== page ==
On the day that their meetinghouse and office building, New Life Plaza, was scheduled to be sold at sheriff’s sale, members and friends of Nueva Vida Norristown (Pa.) New Life gathered for a celebration. Instead of an impending foreclosure, the congregation experienced God’s miraculous intervention and, on the evening of December 18th, they met to worship, pray, testify, and burn the sheriff sale signs.
Nueva Vida Norristown New Life (NVNNL) is a multilingual and multiethnic congregation in Franconia Conference that provides over a quarter-million-dollars’ worth of social services for its community including a child care center, youth center, internet café, photo ID application services, and a discipleship housing ministry. The congregation formed in 1990 with the merger of three Mennonite congregations: one Latino, one African American, and one Anglo and African American. Their vision for racial reconciliation and justice has led to ongoing witness in their community and within the regional and national Mennonite church.
NVNNL bought New Life Plaza in 2007 as part of their “Enlarging Our Place in God’s World” campaign. The office building, located next door to their church facilities, provided space for new and growing ministries as well as offices that could be leased to generate income for the congregation’s vision of ministry and outreach. Soon after, however, the United States entered a recession and New Life Plaza slowly lost tenants until it was nearly empty.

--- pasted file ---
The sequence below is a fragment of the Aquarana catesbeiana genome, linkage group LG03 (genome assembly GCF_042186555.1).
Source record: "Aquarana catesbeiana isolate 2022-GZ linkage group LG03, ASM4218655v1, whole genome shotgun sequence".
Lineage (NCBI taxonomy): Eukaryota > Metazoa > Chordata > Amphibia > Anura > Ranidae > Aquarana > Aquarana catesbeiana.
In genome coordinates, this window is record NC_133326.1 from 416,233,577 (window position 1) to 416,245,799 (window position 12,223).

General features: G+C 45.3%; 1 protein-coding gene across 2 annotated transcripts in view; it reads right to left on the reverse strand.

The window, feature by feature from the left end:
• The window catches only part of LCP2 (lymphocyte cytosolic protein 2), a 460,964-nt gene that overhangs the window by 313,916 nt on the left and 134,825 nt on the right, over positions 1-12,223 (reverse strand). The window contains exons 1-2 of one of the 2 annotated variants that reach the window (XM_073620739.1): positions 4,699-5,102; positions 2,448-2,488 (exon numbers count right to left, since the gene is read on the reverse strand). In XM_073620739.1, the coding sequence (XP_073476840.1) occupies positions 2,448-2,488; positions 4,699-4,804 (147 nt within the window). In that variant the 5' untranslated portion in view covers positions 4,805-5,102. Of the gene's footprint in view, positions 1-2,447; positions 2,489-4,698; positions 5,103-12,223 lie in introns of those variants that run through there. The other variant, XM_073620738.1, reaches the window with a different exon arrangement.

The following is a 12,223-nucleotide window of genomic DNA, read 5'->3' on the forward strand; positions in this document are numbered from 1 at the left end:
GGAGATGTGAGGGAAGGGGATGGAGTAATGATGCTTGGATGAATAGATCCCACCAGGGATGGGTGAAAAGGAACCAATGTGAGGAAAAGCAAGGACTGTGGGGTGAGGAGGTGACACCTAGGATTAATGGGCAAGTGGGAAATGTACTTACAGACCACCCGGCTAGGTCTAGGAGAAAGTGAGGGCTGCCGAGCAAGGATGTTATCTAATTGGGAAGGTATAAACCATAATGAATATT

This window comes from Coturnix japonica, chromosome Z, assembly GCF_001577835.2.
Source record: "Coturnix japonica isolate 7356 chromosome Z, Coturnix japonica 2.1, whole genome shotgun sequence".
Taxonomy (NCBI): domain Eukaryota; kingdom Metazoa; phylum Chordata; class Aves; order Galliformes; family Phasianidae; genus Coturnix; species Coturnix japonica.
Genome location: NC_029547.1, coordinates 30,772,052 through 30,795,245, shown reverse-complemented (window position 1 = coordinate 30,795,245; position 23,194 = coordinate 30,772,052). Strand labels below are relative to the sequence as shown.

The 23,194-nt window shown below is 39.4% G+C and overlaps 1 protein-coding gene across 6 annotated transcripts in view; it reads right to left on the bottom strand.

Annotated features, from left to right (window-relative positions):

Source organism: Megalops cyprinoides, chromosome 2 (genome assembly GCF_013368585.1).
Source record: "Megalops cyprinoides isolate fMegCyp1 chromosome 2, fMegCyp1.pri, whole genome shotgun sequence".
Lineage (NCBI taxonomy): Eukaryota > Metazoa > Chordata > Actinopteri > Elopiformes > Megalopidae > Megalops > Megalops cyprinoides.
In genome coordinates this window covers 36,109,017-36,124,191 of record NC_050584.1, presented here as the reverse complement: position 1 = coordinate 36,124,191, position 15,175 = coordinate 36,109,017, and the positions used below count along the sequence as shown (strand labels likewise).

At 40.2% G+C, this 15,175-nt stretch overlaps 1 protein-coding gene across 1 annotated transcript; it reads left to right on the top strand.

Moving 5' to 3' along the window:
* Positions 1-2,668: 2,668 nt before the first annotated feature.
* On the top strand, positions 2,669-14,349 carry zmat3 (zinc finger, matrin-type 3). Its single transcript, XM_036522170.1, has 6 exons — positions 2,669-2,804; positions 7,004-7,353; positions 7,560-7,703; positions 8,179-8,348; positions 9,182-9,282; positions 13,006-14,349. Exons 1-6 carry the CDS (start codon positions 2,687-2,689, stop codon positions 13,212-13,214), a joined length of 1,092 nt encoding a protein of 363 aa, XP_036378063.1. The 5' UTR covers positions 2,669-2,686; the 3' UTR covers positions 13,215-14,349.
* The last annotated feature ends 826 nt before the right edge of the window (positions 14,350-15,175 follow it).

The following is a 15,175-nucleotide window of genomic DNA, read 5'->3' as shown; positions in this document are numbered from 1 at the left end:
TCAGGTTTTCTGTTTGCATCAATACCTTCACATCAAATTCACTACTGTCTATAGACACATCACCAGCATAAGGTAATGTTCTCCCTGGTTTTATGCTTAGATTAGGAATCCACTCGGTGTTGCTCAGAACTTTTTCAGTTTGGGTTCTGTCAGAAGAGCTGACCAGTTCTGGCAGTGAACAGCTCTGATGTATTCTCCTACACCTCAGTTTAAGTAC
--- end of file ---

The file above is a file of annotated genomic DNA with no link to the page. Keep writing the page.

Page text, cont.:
Interest rates on the Plaza’s mortgage remained high and the mortgage payments became impossible to pay. By summer of 2013, the bank had decided to foreclose.
NVNNL, whose vision is to be a “house of prayer for all people,” continued to bring their need to God. As they fervently prayed, “God moved people to get involved in ways and for reasons they didn’t understand,” said Jim Williams, chair of the stewardship ministry team. “A group slowly came together who said, ‘We can’t allow this foreclosure to happen.’”
Congregational leaders and business people from Franconia Conference began meeting in the summer of 2013 to discern what the next steps might be. All agreed that the ministry and witness of NVNNL was too important in the life of the conference to lose.
“People appreciate the mission that NVNNL has in their community, the way they serve the folks in their neighborhood,” said John Goshow, Franconia Conference moderator and one of the leaders who initiated the gathering. “There’s also a historical connection here—folks had been hearing about Norristown for a long time and affirmed the vital role that the congregation has played in Franconia Conference over the years.”
One leader in the group was Paul Lederach, a former bishop from Franconia Conference who, born and raised in the Norristown mission church, continued to advocate on the community’s behalf until his death on January 6, 2014. He was 88.